Convenience stores around the world are often known for being open all the time. But that’s changing in at least one Asian country, and not for the reasons you might think.
For some, a convenience store is by definition open 24 hours a day.
In Japan, that used to be a requirement to run a 7-Eleven. But last month, the company said it would allow franchisees to close overnight if they want to — and others are following.
According to the Japan Franchise Association, three major chains control about 80% of the country’s convenience stores: Seven-Eleven, Family Mart and Lawson.
Family Mart is currently testing shorter hours in about 600 stores — while some Lawson outlets have already cut hours.
Convenience stores in Japan are a bit different than in many places. People can pay their utilities and other bills there. There’s almost always a photocopy machine, and usually there’s a broader selection of food than in most American convenience stores.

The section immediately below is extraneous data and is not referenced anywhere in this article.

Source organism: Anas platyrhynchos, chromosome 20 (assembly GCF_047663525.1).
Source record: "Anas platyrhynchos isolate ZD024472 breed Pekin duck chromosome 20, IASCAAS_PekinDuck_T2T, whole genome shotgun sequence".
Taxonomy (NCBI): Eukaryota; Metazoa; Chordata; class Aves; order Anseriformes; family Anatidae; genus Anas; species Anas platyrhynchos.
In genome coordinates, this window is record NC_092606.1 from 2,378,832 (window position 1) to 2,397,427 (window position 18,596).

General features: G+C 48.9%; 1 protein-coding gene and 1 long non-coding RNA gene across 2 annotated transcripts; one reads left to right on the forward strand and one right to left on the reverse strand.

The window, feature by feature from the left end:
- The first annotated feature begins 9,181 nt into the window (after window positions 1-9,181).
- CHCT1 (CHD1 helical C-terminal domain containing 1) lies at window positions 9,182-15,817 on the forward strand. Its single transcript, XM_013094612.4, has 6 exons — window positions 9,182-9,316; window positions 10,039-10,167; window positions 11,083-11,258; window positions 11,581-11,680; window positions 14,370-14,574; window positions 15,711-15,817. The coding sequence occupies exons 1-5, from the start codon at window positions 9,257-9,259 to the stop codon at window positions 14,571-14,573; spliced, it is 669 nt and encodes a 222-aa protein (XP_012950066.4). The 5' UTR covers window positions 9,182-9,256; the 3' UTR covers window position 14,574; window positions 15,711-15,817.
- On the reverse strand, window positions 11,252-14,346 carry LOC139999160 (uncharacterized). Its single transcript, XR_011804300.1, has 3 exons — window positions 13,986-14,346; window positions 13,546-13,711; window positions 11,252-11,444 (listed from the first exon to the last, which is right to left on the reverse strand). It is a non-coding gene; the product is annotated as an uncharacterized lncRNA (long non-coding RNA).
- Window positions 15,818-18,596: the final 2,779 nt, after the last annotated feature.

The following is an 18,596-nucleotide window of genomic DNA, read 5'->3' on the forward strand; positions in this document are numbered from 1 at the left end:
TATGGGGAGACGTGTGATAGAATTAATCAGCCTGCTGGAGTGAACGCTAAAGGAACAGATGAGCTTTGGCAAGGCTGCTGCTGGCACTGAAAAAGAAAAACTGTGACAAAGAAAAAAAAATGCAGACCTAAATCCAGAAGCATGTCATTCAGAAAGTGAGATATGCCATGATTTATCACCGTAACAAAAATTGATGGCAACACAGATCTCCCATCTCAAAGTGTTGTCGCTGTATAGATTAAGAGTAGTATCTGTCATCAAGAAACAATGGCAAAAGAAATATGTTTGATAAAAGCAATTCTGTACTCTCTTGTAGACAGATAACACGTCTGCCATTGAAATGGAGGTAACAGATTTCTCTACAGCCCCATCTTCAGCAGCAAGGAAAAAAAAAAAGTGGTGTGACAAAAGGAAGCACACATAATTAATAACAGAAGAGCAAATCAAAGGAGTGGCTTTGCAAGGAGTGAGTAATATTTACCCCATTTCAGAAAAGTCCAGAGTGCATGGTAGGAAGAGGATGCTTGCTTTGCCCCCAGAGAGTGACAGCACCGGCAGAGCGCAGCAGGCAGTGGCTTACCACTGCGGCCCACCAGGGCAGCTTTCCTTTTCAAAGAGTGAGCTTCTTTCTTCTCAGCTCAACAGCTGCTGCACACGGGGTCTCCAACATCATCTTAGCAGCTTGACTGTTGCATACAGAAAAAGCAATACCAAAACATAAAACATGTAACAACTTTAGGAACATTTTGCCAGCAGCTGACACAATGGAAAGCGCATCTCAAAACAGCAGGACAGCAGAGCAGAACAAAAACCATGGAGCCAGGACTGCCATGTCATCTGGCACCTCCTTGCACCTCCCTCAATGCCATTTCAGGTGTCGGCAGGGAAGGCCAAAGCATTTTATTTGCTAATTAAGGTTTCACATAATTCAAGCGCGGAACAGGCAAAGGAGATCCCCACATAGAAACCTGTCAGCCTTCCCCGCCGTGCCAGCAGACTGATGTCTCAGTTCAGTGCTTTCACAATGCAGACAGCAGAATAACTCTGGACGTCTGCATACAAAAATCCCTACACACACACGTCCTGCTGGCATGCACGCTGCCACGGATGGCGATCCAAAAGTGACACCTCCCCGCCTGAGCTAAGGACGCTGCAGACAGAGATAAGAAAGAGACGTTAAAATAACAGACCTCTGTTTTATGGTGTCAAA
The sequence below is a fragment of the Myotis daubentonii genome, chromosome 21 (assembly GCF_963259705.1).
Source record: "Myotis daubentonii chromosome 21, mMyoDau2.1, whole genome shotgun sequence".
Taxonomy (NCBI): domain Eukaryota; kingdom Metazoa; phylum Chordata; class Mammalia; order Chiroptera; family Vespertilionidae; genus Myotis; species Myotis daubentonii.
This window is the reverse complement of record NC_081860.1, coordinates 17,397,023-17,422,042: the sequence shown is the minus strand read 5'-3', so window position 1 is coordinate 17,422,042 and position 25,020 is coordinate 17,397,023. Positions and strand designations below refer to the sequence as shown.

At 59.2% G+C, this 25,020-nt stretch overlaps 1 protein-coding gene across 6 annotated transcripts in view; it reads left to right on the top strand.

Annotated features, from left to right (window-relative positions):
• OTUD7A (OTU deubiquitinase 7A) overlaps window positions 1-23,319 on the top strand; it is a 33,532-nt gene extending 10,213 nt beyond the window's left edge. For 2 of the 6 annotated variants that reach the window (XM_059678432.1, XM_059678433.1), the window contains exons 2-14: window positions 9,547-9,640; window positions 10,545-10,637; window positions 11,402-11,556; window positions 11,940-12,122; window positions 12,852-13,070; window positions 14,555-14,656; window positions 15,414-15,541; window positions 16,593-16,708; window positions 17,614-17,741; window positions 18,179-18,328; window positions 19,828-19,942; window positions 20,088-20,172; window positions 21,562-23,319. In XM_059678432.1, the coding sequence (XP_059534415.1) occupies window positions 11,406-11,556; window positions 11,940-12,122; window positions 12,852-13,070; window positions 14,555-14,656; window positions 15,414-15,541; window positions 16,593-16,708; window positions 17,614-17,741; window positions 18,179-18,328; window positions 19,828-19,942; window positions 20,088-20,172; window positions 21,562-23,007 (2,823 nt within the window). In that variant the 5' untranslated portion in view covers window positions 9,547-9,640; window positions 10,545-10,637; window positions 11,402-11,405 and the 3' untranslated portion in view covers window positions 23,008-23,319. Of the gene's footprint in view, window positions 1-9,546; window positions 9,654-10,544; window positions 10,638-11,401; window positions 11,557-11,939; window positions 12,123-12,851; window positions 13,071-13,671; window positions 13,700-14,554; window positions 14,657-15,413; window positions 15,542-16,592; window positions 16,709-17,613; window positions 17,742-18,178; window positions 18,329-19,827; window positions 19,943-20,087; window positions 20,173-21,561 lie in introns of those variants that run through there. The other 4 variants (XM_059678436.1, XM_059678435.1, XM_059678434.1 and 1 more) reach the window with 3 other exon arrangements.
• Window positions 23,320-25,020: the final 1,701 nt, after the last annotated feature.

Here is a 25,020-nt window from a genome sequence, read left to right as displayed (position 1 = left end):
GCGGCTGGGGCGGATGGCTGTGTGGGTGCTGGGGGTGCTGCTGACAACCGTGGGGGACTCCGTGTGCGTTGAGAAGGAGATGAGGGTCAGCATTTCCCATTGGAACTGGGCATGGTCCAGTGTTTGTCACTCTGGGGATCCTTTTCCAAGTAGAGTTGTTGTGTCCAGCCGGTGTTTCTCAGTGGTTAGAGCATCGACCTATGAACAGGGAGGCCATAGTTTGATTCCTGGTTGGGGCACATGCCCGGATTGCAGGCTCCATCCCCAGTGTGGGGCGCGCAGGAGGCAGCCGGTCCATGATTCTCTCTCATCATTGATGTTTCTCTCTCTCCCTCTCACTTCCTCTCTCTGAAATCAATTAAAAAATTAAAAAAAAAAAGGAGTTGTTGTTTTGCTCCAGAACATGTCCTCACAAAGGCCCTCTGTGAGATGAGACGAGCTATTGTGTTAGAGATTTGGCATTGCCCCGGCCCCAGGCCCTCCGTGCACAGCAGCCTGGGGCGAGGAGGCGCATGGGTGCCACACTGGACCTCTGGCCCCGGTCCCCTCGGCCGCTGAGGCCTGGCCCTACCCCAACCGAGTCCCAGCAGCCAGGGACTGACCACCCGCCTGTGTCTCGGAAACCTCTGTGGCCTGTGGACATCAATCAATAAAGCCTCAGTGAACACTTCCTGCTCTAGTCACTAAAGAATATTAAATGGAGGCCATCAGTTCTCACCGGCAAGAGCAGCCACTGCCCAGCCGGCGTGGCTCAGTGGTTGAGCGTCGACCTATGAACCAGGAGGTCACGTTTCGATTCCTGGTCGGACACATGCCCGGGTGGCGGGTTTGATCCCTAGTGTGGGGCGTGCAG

The shift in hours isn’t because of a drop in the stores’ popularity. It’s all about a changing workforce — a labor shortage. These days, Japan’s convenience stores are often staffed by immigrants.
According to the Nikkei Asian Review, about 12,000 Lawson employees are foreign nationals —double the number of two years ago.
As for store hours, according to a recent government survey of 10,000 consumers, only about 9% said it was “necessary” for a convenience store to operate 24 hours a day.